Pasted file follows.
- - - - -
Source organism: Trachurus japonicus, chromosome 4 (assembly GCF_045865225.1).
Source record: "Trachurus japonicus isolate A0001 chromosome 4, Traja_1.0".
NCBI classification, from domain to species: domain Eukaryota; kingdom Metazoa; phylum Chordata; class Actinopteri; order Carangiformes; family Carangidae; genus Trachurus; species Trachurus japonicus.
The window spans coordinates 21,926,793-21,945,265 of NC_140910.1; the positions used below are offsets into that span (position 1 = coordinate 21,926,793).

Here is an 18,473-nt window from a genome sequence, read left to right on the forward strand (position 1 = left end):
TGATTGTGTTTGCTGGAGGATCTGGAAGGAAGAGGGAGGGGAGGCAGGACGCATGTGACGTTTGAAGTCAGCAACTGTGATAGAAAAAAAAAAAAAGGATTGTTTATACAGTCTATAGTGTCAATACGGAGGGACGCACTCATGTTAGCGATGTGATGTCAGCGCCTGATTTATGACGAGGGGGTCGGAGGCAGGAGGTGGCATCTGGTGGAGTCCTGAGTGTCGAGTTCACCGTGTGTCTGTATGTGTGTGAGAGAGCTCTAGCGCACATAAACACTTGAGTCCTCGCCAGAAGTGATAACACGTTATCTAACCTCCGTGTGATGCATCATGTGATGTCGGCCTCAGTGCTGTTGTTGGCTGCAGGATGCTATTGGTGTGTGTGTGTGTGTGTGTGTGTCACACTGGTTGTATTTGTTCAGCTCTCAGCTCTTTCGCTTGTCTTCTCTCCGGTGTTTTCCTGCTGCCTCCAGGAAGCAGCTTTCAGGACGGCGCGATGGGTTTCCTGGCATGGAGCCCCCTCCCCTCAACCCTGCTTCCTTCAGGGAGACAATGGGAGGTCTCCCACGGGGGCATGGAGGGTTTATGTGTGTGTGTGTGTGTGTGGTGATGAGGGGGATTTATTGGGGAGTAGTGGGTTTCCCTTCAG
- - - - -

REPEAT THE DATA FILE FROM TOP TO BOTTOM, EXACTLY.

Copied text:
Source organism: Trachurus japonicus, chromosome 4 (assembly GCF_045865225.1).
Source record: "Trachurus japonicus isolate A0001 chromosome 4, Traja_1.0".
NCBI classification, from domain to species: domain Eukaryota; kingdom Metazoa; phylum Chordata; class Actinopteri; order Carangiformes; family Carangidae; genus Trachurus; species Trachurus japonicus.
The window spans coordinates 21,926,793-21,945,265 of NC_140910.1; the positions used below are offsets into that span (position 1 = coordinate 21,926,793).

Here is an 18,473-nt window from a genome sequence, read left to right on the forward strand (position 1 = left end):
TGATTGTGTTTGCTGGAGGATCTGGAAGGAAGAGGGAGGGGAGGCAGGACGCATGTGACGTTTGAAGTCAGCAACTGTGATAGAAAAAAAAAAAAAGGATTGTTTATACAGTCTATAGTGTCAATACGGAGGGACGCACTCATGTTAGCGATGTGATGTCAGCGCCTGATTTATGACGAGGGGGTCGGAGGCAGGAGGTGGCATCTGGTGGAGTCCTGAGTGTCGAGTTCACCGTGTGTCTGTATGTGTGTGAGAGAGCTCTAGCGCACATAAACACTTGAGTCCTCGCCAGAAGTGATAACACGTTATCTAACCTCCGTGTGATGCATCATGTGATGTCGGCCTCAGTGCTGTTGTTGGCTGCAGGATGCTATTGGTGTGTGTGTGTGTGTGTGTGTGTCACACTGGTTGTATTTGTTCAGCTCTCAGCTCTTTCGCTTGTCTTCTCTCCGGTGTTTTCCTGCTGCCTCCAGGAAGCAGCTTTCAGGACGGCGCGATGGGTTTCCTGGCATGGAGCCCCCTCCCCTCAACCCTGCTTCCTTCAGGGAGACAATGGGAGGTCTCCCACGGGGGCATGGAGGGTTTATGTGTGTGTGTGTGTGTGTGGTGATGAGGGGGATTTATTGGGGAGTAGTGGGTTTCCCTTCAG